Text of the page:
THERE’S NO QUESTION what the hot topic in the world of sport is at the moment.
Lance Armstrong’s interview with Oprah, which is being recorded today and will be broadcast on Thursday, is a subject that has been obsessed over of late by the world’s media.
With that in mind, we’ve decided to collect some of the most cogent and interesting perspectives from the great and the good in the world of journalism.
The Guardian reports that 2008 Olympic road race champion Nicole Cooke has had a dig at the cyclist amid her retirment from the sport.
She is quoted as saying: “I am so very fortunate to have been able to have won clean. I have been robbed by drug cheats, but I am fortunate, I am here before you with more in my basket than the 12-year-old dreamed of. But for many genuine people out there who do ride clean, people with morals, many of these people have had to leave the sport with nothing after a lifetime of hard work.
“When Lance cries on Oprah later this week and she passes him a tissue, spare a thought for all of those genuine people who walked away with no reward.”
In the same paper, Hadley Freeman describes Oprah as the “safe choice for Armstrong”.
She adds: “When Michael Jackson, the former sprinter Marion Jones and countless less starry but no less remorseful Americans have sought public redemption, they have all turned to Oprah Winfrey. So it is entirely in keeping with this, if not noble then at least long-running tradition that for his first TV interview since the alleged doping scandal, Lance Armstrong has sent, not the Bat Signal, but the Oprah Winfrey Signal. It’s a light that bathes the sky in a sudsy, soppy and occasionally saccharine glow.”
Meawhile, writing for The Daily Beast, columnist Buzz Bissinger has retracted an infamous column he wrote last August, in which he stated that he still believed Armstrong was “innocent” of all doping charges.
“My cover story about Lance Armstrong, my affirmation of faith, was the worst piece of opinion I have ever written. I did a disservice to myself. More important I did a disservice to readers. I did believe what I wrote at the time. I do believe in staking out strong positions. We all do as columnists today, because of the world we live in, craving to differentiate ourselves from the thousands who populate the Internet every hour.”
Moreover, long-form opinion pieces aren’t the only place to find thoughtful analysis of the situation.
In addition to his much-discussed open letter to Oprah, which he subsequently chose to advertise in the Chicago Tribune, Sunday Times journalist David Walsh’s Twitter account includes a series of insightful remarks about the cyclist. For instance, the long-time Armstrong critic writes:
“If LA had confessed USADA would have used Statute of Limitation to allow him to keep first five Tours. How he must rue that decision now!”
Similarly, Paul Kimmage is another journalist who has had his run-ins with Armstrong in the past, and his Twitter account is also a consistent source of interest on the matter.
Last week, he made one of his more light-hearted comments, revealing:
“@BrianODriscoll is wrecking my head. Sat him down yesterday and told him confession was good for the soul…and he spent two hours talking about Oprah and Lance Armstrong!”
In addition, The Washington Post claims that Armstrong today “made a series of phone calls to apologise directly to key people in the cycling community with whom he had not been truthful about his part in sports doping”.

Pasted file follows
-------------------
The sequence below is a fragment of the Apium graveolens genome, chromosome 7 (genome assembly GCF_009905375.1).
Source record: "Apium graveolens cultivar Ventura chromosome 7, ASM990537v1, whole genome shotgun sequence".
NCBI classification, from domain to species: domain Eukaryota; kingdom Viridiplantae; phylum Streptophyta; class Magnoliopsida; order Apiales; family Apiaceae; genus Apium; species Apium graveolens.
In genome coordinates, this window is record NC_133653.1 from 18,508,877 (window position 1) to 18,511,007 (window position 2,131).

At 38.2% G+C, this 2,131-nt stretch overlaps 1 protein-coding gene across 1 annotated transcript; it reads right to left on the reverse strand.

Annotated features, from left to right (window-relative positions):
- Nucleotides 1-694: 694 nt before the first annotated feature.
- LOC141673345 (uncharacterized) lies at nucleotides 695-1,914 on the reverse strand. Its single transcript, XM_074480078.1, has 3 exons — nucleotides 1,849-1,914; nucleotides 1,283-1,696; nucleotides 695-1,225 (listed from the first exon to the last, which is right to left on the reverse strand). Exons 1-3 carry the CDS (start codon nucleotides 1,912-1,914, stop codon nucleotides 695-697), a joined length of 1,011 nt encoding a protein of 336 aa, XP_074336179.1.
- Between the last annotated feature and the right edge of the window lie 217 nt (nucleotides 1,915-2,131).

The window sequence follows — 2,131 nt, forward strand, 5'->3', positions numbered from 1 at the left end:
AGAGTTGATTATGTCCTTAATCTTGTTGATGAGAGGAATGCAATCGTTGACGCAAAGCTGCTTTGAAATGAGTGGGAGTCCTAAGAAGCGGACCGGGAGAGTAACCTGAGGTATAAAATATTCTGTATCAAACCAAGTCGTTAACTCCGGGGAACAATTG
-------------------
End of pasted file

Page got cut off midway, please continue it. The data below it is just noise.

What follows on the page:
And The Associated Press reports that the cyclist will make only a “limited confession,” while USA Today suggests that Armstrong will defend himself by saying his offence was committed “in an era when doping was the norm”.
(An unidentified man enters a gate at the home of cyclist Lance Armstrong, Monday, Jan. 14, 2013, in Austin, Texas. After more than a decade of denying that he doped to win the Tour de France seven times, Armstrong was set to sit down Monday for what has been trumpeted as a “no-holds barred,” 90-minute, question-and-answer session with Oprah Winfrey – AP Photo/Eric Gay)
Furthermore, AFP report that “journalists staked out the Texas home of Lance Armstrong on Monday ahead of an interview with Oprah Winfrey during which the disgraced cyclist is reportedly planning to admit to doping.
“Reporters, photographers and TV crews took up positions across the street from Armstrong’s opulent Austin home, which is surrounded by an eight-foot-high (2.4-meter) stone wall.
“There was no sign by mid-day of Oprah or Armstrong.”
The Observer, meanwhile, took a a decidedly intellectual view of the situation, invoking Shakespeare among others, amid its take on the disgraced athlete:
“Shakespeare nails the issue in The Winter’s Tale. The crux is this: does salvation come through human repentance or the mercy of God? King Leontes recognises that “a thousand knees, ten thousand years together” (a lot of praying) will not save him. It’s not enough to appeal to a higher power (either God or Oprah). It’s only when the king confronts himself and admits “I am ashamed” that the frozen statue of his queen, Hermione, comes to life and he, too, is regenerated. “O, she’s warm,” exclaims Leontes, expressing his late salvation in one of Shakespeare’s most heartbreaking lines.”
In the Guardian, Barney Ronay brought his usual wit to the subject, parodying David Walsh’s ten questions to Armstrong, with one of the most hilarious queries being:
“1. Have the past few months been crazy, emotional, frightening and full of lots of scandalous – truly scandalous – lies that sadly you can’t talk about right now for legal reasons?”
And finally, Buzzfeed have been drawing attention to this cringeworthy video of Armstrong consistently denying doping allegations in the past:
YouTube credit: Andrew Gauthier·